Miley's performance may have been raunchy, but no one can deny that she seemed to be enjoying flaunting her sexual power and prowess. She would be no man's sexual victim. She modelled for our girls that even a sweet Hannah Montana could grow into a sexually confident young woman who was having a very good time with her sexuality. I think we were maybe too quick to judge...or maybe we judged her so harshly because she reminded us of those fleeting moments when new relationship energy emboldened our own sexual enjoyment, so soon submerged again under layers of shame and fear.
My biggest concern with Miley's performance and behavior has only been that like the white feminists, she doesn't actually understand anything about black culture. You wanna twerk? Go ahead. You wanna sport grills and grab your crotch like your something special? Be my guest. You want your new single to "sound black"? Not a problem, but understand the culture in which you're taking from and the history behind it.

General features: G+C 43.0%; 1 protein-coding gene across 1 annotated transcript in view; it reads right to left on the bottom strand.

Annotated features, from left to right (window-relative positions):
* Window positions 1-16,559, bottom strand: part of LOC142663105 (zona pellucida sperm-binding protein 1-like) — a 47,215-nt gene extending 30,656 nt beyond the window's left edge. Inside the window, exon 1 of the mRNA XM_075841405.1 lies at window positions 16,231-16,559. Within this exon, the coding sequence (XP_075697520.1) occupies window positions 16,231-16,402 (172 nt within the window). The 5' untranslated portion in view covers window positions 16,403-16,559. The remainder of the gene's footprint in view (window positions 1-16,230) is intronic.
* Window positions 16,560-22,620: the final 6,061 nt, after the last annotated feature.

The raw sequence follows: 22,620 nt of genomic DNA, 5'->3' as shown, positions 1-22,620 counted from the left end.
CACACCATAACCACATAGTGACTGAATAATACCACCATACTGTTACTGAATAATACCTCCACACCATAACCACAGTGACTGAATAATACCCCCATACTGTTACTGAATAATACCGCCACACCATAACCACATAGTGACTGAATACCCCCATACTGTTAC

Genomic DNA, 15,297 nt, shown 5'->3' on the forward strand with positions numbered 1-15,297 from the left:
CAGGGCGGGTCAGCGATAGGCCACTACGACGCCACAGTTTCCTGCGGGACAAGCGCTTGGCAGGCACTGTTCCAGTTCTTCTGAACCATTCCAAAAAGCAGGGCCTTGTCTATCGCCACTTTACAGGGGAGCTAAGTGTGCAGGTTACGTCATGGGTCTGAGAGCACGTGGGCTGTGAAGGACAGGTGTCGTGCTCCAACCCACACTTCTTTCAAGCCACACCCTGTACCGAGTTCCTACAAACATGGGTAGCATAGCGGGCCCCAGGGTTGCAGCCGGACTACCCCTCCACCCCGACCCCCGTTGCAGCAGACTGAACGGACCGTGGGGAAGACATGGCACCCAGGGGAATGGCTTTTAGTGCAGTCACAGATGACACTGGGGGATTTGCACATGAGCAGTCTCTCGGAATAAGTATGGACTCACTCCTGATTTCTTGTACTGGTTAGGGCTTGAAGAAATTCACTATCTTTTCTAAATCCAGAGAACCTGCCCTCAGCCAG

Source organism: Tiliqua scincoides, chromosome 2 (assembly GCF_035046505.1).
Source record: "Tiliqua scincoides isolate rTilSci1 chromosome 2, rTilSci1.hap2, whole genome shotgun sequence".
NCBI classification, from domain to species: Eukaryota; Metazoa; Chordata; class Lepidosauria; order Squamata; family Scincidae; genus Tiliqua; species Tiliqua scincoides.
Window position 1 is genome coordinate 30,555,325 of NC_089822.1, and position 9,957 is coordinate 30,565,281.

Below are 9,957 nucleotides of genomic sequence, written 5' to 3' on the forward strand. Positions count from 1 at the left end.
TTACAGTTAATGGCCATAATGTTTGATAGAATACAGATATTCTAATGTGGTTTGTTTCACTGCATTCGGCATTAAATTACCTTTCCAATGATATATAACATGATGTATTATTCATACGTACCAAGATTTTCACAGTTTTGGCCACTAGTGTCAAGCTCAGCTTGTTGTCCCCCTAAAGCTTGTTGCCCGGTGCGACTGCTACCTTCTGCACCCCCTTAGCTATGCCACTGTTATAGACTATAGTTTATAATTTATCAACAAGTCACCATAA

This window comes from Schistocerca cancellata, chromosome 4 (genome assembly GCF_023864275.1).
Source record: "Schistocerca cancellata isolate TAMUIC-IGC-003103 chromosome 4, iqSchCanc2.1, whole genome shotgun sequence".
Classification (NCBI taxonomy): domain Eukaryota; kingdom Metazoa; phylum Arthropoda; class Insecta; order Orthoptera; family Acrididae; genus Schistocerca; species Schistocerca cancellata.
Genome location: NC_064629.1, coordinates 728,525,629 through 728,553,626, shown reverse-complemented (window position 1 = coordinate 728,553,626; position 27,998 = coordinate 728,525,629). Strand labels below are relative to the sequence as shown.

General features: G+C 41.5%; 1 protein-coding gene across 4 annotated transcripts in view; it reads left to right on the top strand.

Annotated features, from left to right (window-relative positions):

In yet another attempt to pretend the VMAs are at all relevant any more, we have the faux outrage over Miley Cyrus. All over the Internet and in the media, people are still acting as if what Cyrus did was remotely as scandalous as what we actually witnessed. Instead of being shocked at Miley Cyrus and her shenanigans, be shocked by the fact that MTV apparently still has music videos and apparently still gives them awards.
Since all the blogging world is in a tailspin over Miley Cyrus and her antics on MTV's VMAs, it might be a great time to shift the focus away from Miley and the like. What kids need are adults who are invested in helping them grow their character along with their brain. Am I saying that Miley's family failed her? Not really. But I know this to be true: teachers can reach students and inspire them in ways that celebrity cannot.